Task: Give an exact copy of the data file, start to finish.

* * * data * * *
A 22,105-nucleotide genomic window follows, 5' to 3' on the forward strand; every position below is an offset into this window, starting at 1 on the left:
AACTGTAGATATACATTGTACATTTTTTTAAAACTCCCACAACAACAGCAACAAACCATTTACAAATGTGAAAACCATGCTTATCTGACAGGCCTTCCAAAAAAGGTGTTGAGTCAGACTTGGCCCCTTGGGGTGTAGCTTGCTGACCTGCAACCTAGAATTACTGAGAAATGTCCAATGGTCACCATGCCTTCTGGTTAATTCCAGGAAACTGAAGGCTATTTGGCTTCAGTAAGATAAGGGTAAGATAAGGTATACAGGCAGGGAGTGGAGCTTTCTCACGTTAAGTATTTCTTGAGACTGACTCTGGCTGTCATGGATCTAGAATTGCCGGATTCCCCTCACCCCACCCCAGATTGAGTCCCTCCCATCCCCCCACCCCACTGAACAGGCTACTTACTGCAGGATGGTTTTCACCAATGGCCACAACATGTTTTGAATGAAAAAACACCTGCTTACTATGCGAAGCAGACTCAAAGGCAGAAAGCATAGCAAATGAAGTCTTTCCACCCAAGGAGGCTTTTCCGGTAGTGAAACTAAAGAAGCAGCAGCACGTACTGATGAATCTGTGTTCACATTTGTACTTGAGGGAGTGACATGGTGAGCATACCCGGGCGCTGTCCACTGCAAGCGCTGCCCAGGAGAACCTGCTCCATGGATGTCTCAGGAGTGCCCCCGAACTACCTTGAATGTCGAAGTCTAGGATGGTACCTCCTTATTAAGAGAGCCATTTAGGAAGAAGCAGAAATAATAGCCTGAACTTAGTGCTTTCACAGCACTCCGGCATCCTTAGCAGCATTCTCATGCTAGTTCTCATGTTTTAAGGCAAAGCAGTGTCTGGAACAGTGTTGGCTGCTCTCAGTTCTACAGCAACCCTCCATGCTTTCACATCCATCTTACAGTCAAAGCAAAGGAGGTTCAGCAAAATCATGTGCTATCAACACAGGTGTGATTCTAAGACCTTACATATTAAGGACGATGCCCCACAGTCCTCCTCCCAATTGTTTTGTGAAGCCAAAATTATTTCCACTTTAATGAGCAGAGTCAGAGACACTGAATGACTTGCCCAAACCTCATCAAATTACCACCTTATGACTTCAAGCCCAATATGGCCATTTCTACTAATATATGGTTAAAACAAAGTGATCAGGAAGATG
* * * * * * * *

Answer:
A 22,105-nucleotide genomic window follows, 5' to 3' on the forward strand; every position below is an offset into this window, starting at 1 on the left:
AACTGTAGATATACATTGTACATTTTTTTAAAACTCCCACAACAACAGCAACAAACCATTTACAAATGTGAAAACCATGCTTATCTGACAGGCCTTCCAAAAAAGGTGTTGAGTCAGACTTGGCCCCTTGGGGTGTAGCTTGCTGACCTGCAACCTAGAATTACTGAGAAATGTCCAATGGTCACCATGCCTTCTGGTTAATTCCAGGAAACTGAAGGCTATTTGGCTTCAGTAAGATAAGGGTAAGATAAGGTATACAGGCAGGGAGTGGAGCTTTCTCACGTTAAGTATTTCTTGAGACTGACTCTGGCTGTCATGGATCTAGAATTGCCGGATTCCCCTCACCCCACCCCAGATTGAGTCCCTCCCATCCCCCCACCCCACTGAACAGGCTACTTACTGCAGGATGGTTTTCACCAATGGCCACAACATGTTTTGAATGAAAAAACACCTGCTTACTATGCGAAGCAGACTCAAAGGCAGAAAGCATAGCAAATGAAGTCTTTCCACCCAAGGAGGCTTTTCCGGTAGTGAAACTAAAGAAGCAGCAGCACGTACTGATGAATCTGTGTTCACATTTGTACTTGAGGGAGTGACATGGTGAGCATACCCGGGCGCTGTCCACTGCAAGCGCTGCCCAGGAGAACCTGCTCCATGGATGTCTCAGGAGTGCCCCCGAACTACCTTGAATGTCGAAGTCTAGGATGGTACCTCCTTATTAAGAGAGCCATTTAGGAAGAAGCAGAAATAATAGCCTGAACTTAGTGCTTTCACAGCACTCCGGCATCCTTAGCAGCATTCTCATGCTAGTTCTCATGTTTTAAGGCAAAGCAGTGTCTGGAACAGTGTTGGCTGCTCTCAGTTCTACAGCAACCCTCCATGCTTTCACATCCATCTTACAGTCAAAGCAAAGGAGGTTCAGCAAAATCATGTGCTATCAACACAGGTGTGATTCTAAGACCTTACATATTAAGGACGATGCCCCACAGTCCTCCTCCCAATTGTTTTGTGAAGCCAAAATTATTTCCACTTTAATGAGCAGAGTCAGAGACACTGAATGACTTGCCCAAACCTCATCAAATTACCACCTTATGACTTCAAGCCCAATATGGCCATTTCTACTAATATATGGTTAAAACAAAGTGATCAGGAAGATG